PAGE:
Meramec students with disabilities are awarded academic honors to bring awareness
By: SPENCER GLEASON
Editor in Chief
STLCC-Meramec students, faculty and staff were treated to a theatrical performance, academic honors and professor acknowledgement for Meramec’s 23rd Disability Awareness Day on Friday, April 24. The campus’ Access Office and Focus on Ability Club collaborated to put the event together in the Meramec Theatre.
“I think it’s so important to educate the public,” Manager of Meramec’s Access Office Linda Nissenbaum said.
The day was highlighted by an awards ceremony, in which Meramec students who live with disabilities were honored for their academic achievements in the classroom.
Following the Spring 2014 semester, 77 percent of students living with disabilities across all STLCC campuses, had a cumulative GPA of 2.0 or above. Of those students, 35 percent had a cumulative of 3.0 or above.
Those numbers rose after the Fall 2014 semester. Eighty-three percent had a cumulative GPA of 2.0 or above and 36 percent had a cumulative GPA of 3.0 or above.
“We want to dispel this rumor that if you have a disability than you can’t succeed in college or in life,” Nissenbaum said. “For people to come up here and get awards for making good grades and meritorious effort — all of these different things that we give awards for, is to dispel the myth that because you have a disability, you can’t succeed. And we’ve proved that.”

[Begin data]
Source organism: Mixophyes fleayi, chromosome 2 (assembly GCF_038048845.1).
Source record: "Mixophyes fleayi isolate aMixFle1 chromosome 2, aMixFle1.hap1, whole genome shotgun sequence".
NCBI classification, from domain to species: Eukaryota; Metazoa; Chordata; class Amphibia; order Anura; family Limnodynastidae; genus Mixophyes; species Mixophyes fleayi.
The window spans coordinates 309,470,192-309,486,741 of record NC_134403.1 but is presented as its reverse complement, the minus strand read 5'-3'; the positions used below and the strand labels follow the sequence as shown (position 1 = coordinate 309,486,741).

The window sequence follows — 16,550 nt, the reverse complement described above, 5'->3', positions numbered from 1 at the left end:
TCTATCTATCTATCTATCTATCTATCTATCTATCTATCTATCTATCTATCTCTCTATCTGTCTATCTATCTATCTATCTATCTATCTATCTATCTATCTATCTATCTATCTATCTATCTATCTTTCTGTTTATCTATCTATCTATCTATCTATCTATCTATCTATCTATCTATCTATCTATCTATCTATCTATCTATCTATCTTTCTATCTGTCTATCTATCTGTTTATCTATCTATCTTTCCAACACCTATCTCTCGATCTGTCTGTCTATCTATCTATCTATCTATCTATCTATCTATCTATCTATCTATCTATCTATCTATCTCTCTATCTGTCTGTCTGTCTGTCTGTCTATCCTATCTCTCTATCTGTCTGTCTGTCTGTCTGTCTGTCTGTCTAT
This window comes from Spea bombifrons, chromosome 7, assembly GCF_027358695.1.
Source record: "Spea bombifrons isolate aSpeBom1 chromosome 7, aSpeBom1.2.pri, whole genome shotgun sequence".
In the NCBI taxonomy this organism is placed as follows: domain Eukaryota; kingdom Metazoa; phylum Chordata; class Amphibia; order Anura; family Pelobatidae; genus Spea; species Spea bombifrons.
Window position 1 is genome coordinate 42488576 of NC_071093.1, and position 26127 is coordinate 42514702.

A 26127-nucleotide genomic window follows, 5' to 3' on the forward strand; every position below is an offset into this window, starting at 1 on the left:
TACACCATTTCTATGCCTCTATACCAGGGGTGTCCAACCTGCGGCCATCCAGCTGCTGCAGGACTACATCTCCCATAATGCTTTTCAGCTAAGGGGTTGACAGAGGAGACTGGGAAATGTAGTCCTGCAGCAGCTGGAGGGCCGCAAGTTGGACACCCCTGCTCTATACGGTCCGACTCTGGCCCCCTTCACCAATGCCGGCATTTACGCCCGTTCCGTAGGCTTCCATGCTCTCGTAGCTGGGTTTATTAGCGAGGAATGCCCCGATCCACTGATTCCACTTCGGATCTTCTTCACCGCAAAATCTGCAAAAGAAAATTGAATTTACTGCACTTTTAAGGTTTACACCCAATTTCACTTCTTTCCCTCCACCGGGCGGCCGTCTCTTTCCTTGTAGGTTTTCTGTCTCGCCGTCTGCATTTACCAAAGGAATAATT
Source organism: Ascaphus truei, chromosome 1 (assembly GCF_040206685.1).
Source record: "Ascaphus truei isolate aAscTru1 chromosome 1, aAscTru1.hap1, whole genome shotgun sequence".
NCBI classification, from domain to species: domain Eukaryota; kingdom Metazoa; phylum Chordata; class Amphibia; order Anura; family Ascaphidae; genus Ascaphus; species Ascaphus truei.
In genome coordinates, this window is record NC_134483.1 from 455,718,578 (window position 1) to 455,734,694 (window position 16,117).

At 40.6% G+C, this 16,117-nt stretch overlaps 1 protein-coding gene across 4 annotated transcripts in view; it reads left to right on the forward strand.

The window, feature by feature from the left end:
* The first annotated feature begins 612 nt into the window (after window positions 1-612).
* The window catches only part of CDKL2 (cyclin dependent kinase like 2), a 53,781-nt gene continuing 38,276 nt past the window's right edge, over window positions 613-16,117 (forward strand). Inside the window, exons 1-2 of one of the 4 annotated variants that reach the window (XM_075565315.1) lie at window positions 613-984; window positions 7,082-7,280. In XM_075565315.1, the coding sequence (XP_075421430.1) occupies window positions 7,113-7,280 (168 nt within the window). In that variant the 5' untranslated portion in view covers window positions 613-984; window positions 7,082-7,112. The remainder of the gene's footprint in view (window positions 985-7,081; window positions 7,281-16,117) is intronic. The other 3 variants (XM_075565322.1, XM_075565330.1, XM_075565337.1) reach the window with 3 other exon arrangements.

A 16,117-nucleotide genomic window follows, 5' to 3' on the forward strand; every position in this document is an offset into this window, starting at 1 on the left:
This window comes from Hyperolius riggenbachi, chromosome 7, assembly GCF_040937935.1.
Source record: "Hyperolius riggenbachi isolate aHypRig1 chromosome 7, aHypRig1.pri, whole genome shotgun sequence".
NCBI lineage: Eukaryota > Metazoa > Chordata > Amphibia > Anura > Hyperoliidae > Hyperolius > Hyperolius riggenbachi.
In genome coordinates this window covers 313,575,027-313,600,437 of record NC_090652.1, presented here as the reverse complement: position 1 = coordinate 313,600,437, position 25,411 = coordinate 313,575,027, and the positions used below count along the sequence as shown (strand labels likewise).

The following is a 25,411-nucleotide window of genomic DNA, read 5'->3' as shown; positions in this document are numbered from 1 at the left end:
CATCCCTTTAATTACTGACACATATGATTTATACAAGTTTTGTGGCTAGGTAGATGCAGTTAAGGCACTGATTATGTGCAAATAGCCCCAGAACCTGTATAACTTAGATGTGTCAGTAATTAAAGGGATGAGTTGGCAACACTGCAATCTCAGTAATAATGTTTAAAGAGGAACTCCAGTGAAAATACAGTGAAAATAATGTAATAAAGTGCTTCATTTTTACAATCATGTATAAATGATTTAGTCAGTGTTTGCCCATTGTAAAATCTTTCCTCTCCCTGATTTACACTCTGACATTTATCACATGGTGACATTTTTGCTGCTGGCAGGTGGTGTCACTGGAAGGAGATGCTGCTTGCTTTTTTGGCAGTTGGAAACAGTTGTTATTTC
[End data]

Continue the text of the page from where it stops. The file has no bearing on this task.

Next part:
In addition to the students, 18 faculty and staff members were recognized for their meritorious effort helping students with disabilities.
“Students have nominated these faculty and staff members because of the important impact that they have made on their education,” Access Office Specialist Jane Tucker said during her introduction. “Those recognized have provided extra encouragement and support to students to help them achieve their academic goals.”
Prior to the ceremony, Gale Rublee performed a one-woman show that she co-wrote along with a friend. In “When your mind betrays you,” Rublee shared her personal story of living with Bi-Polar Disorder.
She acted out one of her manic and depressed episodes, then portrayed “experts” who have helped her along the way.
“We always look for dynamic speakers to educate Meramec’s staff, faculty and students about living with disabilities,” Nissenbaum said. “We’ve had Heather Whitestone. She was the first deaf Miss America. We’ve had Josh Blue, from ‘The Last Comic Standing,’ (before he became famous). We’ve had multiple people over the years. We try to vary it, from year-to-year. I had several sources recommend (Rublee).”
In her play, Rublee shares what she has learned to do to manage her illness. Self-awareness, medication, counseling, trustworthy positive friends and family and finding what brings her joy and peace in her life all help bring order to living with bi-polar disorder.
“There is no simple, quick fix,” Rublee said. “But there is hope.”